The 3GSM conference in Cannes in February may not have been the first of its kind, but it could be the most important so far.
Until late 2004, 3G offerings in Europe were relatively meagre. Most providers have offered 3G services in limited configurations, focusing on selling 3G cards for enterprise laptop users.
The exception to this was 3, the Hutchison-owned group which began offering 3G services to UK users in 2003. The incumbent GSM and 2.5G providers finally began targeting the consumer market at the end of last year.
Vodafone rolled out its offering in November with about 60% coverage and O2 and Orange followed with launches in December. T-Mobile which, like the other companies has been targeting laptop corporate users, has yet to dive in with its own consumer offering.
This spate of launches will buoy the 3G market, said research firm Analysys. The number of subscribers in Western Europe at the end of 2003 was 600,000, growing to a more respectable (but far from profitable) 5.3 million at the end of 2004. The company predicted another 22 million subscribers this year, rising to 240 million by the end of 2009.
But judging from existing corporate use of the technology, most of these gains are likely to come from the new consumer services in the short term. Even though laptop data cards have been available for longer than most consumer services, the signs are that corporate deployment of 3G has been piecemeal.
Company executives may be using 3G laptop cards to surf and collect e-mail on the train, but this hardly places the new network technology at the centre of a cohesive corporate mobile computing strategy. And in a world dominated by the Blackberry, which already offers quick, easy access to e-mail and the web over non-3G networks, it is not clear how 3G will offer business people enough value to make them change in the short term.
Services such as videoconferencing are unlikely to be enough to propel 3G beyond a technology bought by executives for personal use. At the 3GSM show, Daniel Taylor, managing director of the Mobile Enterprise Alliance, high- lighted integration of applications across 3G networks as a key problem.
Shiv Bakhshi, director of wireless infrastructure at analyst firm IDC in the US, said companies will be reluctant to trust their valuable data to 3G networks until an appropriate set of security measures and a business case has been established.
"The vision is of being able to access any information, any time, on any device and on any network. That is not going to happen overnight. You need the family of devices to be available," he said.
Corporates also need to be sure that everything is tied into billing systems for corporate use and operators must be more efficient and innovative when it comes to bundling services. "We could be waiting until the end of the decade until the corporate market for 3G matures," he said.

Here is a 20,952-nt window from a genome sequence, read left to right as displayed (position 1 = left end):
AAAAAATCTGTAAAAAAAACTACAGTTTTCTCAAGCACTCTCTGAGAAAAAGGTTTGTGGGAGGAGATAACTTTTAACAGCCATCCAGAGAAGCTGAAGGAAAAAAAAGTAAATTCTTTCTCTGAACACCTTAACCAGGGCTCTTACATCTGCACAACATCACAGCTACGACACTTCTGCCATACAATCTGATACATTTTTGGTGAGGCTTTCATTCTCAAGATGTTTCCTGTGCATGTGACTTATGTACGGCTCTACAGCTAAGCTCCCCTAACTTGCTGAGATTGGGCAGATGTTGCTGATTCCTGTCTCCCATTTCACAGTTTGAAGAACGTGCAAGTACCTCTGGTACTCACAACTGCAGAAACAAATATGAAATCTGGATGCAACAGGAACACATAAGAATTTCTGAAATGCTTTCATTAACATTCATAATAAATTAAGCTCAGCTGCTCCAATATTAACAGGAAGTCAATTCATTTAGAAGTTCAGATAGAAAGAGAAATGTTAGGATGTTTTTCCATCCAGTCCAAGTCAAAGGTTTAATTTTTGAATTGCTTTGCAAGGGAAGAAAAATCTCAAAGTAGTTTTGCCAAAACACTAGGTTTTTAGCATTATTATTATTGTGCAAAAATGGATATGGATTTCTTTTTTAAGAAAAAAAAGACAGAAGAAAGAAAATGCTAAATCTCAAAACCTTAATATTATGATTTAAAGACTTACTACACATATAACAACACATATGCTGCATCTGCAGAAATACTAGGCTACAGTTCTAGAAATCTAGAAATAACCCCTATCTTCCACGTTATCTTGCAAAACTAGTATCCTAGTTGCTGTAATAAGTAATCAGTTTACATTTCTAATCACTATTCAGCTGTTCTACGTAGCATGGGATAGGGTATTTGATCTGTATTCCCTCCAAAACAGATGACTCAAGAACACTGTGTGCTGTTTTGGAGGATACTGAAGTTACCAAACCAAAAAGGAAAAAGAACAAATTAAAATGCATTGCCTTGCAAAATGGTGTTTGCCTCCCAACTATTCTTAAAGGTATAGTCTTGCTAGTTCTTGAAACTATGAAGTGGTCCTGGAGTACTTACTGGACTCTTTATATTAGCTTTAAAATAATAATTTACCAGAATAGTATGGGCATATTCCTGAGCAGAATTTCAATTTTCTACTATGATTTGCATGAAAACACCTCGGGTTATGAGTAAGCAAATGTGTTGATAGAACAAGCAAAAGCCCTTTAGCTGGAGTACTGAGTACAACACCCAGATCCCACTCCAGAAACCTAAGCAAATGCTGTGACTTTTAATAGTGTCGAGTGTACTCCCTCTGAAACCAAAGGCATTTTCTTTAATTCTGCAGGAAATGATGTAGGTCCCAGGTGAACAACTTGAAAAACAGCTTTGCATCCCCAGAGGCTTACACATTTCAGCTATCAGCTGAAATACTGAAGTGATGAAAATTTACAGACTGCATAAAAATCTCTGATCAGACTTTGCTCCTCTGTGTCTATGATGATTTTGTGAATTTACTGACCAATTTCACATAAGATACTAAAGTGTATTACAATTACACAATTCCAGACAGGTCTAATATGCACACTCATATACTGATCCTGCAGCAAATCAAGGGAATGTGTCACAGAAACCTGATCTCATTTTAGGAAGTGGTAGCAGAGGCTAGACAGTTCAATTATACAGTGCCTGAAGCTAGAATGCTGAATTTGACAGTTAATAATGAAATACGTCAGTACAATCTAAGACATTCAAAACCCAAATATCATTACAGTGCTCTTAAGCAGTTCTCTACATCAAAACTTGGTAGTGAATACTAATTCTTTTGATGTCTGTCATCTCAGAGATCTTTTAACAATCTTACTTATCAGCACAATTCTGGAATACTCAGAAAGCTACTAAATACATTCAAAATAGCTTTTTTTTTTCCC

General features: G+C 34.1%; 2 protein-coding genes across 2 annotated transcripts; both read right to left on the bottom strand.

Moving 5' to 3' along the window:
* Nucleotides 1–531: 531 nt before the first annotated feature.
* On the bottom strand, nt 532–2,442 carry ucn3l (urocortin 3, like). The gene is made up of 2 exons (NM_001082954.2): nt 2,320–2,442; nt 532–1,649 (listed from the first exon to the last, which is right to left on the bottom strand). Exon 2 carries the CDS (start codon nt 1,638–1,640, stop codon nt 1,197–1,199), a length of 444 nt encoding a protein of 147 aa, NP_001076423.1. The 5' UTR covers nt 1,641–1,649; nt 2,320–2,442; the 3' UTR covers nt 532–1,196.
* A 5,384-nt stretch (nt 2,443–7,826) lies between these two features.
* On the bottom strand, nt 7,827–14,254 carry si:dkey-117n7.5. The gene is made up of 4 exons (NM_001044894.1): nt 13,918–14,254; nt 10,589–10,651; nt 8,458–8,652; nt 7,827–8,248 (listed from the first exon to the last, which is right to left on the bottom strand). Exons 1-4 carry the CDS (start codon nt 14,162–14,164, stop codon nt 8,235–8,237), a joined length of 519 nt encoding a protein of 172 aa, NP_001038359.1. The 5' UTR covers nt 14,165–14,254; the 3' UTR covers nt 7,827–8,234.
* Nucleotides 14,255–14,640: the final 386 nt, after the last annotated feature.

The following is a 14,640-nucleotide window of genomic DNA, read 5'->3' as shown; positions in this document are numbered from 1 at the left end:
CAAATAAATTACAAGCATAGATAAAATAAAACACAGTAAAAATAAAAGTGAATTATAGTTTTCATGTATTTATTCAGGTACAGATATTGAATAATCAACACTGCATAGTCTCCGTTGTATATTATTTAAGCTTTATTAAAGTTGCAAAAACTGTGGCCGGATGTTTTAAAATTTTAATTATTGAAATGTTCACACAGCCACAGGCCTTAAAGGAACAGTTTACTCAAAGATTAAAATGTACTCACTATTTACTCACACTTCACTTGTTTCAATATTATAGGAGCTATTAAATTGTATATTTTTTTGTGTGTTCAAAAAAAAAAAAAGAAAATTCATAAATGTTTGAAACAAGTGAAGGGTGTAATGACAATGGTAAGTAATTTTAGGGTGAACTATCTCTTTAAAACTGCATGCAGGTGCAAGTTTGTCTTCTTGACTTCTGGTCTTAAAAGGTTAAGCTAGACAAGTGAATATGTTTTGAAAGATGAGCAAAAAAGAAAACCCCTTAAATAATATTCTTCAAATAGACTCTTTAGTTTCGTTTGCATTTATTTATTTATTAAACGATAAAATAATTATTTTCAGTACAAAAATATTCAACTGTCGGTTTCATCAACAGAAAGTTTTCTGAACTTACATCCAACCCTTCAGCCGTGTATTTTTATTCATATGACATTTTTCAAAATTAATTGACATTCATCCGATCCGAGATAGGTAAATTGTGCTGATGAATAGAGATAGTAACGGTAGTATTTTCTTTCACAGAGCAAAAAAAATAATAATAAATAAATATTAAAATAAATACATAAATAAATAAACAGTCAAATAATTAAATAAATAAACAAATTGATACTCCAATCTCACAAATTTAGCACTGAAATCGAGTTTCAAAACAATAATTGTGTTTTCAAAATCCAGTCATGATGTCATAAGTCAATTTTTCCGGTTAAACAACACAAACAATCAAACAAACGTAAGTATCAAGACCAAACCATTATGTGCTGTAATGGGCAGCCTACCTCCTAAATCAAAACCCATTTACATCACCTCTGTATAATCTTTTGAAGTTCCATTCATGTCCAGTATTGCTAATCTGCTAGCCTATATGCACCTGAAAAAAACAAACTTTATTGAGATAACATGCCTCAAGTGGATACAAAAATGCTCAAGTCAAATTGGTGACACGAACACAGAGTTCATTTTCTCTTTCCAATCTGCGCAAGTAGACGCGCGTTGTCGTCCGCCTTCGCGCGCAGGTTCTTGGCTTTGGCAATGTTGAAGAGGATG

In the meantime, other than basic e-mail access and mobile internet surfing, the most likely use for 3G in the corporate space will be for using thin-client applications, said Delia MacMillan, an analyst at Gartner.
Companies will resist deploying applications on handheld devices given that we are still on the upswing from a recession. Accessing web applications from small devices is an acceptable compromise.
Businesses will also be watching the burgeoning consumer market for 3G to see how the technology fares. One of the biggest challenges for operators promoting consumer 3G has been working out the content model. With the technology still relatively young, and with tariffs still high, operators have to come up with winning applications to convince users to switch.
3G operators face the same problems terrestrial operators face as they try to move into triple play (voice/video/data) services for residential users - telcos are experts at building infrastructure, whereas content is a new and uncharted field. Understanding the business model will be difficult.
Peter Strivens is a telecommunications partner at Baker and Mackenzie, a consultancy working with mobile operators on evolving content models to support the new networks. "A principal issue is interactive game playing," he said.
"This is being hampered by a lack of common standards and it is not clear how these standards will evolve or the extent to which they will be driven by handset manufacturers."
Games developers have been down this road, complaining that although Java was a standard operating environment on many mobile phones, the phones' size and the underlying deployment of the standard made it difficult to develop one base code.